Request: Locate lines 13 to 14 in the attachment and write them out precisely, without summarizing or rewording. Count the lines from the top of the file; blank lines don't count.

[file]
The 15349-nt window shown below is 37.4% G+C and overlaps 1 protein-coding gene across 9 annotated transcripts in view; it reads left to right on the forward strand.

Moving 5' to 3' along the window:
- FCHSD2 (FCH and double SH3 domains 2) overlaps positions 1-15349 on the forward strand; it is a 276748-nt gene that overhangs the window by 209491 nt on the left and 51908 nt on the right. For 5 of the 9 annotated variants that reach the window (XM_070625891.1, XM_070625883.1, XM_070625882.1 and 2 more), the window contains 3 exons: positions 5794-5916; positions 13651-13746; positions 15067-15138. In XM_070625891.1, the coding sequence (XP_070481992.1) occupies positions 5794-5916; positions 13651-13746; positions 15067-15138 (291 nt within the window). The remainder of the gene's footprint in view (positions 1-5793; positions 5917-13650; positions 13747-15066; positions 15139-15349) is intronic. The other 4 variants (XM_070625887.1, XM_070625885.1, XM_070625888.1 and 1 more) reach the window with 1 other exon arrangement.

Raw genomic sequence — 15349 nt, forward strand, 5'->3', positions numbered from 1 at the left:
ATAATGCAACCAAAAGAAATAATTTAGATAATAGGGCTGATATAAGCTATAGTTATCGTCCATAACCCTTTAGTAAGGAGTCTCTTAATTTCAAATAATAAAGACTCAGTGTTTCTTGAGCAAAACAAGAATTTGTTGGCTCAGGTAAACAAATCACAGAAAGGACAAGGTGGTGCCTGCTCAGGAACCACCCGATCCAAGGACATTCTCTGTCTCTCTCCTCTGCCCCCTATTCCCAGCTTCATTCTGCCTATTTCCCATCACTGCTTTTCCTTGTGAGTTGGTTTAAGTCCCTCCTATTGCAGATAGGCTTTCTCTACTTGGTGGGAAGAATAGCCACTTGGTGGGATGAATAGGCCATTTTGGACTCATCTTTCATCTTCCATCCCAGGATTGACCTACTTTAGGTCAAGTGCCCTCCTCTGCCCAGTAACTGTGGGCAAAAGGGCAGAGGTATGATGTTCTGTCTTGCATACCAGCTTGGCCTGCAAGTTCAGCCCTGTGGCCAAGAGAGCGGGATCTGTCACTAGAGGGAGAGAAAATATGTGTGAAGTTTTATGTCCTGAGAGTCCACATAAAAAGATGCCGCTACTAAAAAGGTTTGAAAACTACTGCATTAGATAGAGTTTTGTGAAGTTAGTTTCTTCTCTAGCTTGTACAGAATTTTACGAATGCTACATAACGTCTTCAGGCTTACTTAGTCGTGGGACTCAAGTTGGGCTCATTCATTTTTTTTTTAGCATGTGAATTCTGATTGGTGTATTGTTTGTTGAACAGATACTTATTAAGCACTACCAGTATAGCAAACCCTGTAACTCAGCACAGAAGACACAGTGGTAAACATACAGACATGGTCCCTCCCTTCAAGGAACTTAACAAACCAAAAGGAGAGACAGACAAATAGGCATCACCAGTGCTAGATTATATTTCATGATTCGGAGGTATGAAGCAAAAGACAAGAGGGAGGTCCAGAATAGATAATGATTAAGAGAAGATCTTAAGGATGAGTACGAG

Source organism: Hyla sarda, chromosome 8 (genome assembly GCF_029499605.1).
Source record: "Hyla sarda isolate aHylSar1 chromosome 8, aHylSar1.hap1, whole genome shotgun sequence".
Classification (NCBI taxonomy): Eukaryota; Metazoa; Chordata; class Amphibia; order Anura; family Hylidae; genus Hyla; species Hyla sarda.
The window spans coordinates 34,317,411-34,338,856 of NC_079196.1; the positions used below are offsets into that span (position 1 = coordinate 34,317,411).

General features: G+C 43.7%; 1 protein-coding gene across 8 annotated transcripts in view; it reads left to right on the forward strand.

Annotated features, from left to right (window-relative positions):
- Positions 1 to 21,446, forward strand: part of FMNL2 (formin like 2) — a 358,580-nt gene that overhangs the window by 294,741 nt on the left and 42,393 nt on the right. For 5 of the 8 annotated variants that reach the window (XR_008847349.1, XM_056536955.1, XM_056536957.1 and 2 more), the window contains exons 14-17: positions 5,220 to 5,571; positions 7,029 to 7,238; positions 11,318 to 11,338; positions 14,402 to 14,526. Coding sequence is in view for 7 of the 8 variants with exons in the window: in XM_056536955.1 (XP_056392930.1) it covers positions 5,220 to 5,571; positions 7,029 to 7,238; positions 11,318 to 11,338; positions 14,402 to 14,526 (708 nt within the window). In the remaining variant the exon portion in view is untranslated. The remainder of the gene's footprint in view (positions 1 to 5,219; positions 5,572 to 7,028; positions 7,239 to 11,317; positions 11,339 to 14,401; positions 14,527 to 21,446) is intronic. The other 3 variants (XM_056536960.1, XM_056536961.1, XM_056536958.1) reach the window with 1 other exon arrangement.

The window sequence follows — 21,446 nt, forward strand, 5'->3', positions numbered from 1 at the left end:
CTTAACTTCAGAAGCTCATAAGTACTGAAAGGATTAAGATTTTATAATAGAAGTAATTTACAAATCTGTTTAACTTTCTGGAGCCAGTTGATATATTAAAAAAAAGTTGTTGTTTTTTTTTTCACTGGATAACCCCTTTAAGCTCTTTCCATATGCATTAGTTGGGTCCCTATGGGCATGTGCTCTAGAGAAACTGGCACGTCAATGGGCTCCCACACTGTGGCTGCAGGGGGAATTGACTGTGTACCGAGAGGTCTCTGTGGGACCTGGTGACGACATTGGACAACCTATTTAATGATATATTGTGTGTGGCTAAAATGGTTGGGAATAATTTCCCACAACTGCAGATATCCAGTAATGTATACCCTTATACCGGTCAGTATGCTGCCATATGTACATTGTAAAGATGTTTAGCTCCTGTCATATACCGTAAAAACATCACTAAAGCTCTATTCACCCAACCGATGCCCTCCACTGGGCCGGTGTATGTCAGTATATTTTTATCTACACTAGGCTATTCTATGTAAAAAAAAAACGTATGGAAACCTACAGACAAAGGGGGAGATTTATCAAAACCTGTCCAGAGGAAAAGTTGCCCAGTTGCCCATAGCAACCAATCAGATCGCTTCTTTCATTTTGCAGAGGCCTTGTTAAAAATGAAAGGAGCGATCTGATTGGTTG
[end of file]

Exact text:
The window sequence follows — 21,446 nt, forward strand, 5'->3', positions numbered from 1 at the left end:
CTTAACTTCAGAAGCTCATAAGTACTGAAAGGATTAAGATTTTATAATAGAAGTAATTTACAAATCTGTTTAACTTTCTGGAGCCAGTTGATATATTAAAAAAAAGTTGTTGTTTTTTTTTTCACTGGATAACCCCTTTAAGCTCTTTCCATATGCATTAGTTGGGTCCCTATGGGCATGTGCTCTAGAGAAACTGGCACGTCAATGGGCTCCCACACTGTGGCTGCAGGGGGAATTGACTGTGTACCGAGAGGTCTCTGTGGGACCTGGTGACGACATTGGACAACCTATTTAATGATATATTGTGTGTGGCTAAAATGGTTGGGAATAATTTCCCACAACTGCAGATATCCAGTAATGTATACCCTTATACCGGTCAGTATGCTGCCATATGTACATTGTAAAGATGTTTAGCTCCTGTCATATACCGTAAAAACATCACTAAAGCTCTATTCACCCAACCGATGCCCTCCACTGGGCCGGTGTATGTCAGTATATTTTTATCTACACTAGGCTATTCTATGTAAAAAAAAAACGTATGGAAACCTACAGACAAAGGGGGAGATTTATCAAAACCTGTCCAGAGGAAAAGTTGCCCAGTTGCCCATAGCAACCAATCAGATCGCTTCTTTCATTTTGCAGAGGCCTTGTTAAAAATGAAAGGAGCGATCTGATTGGTTG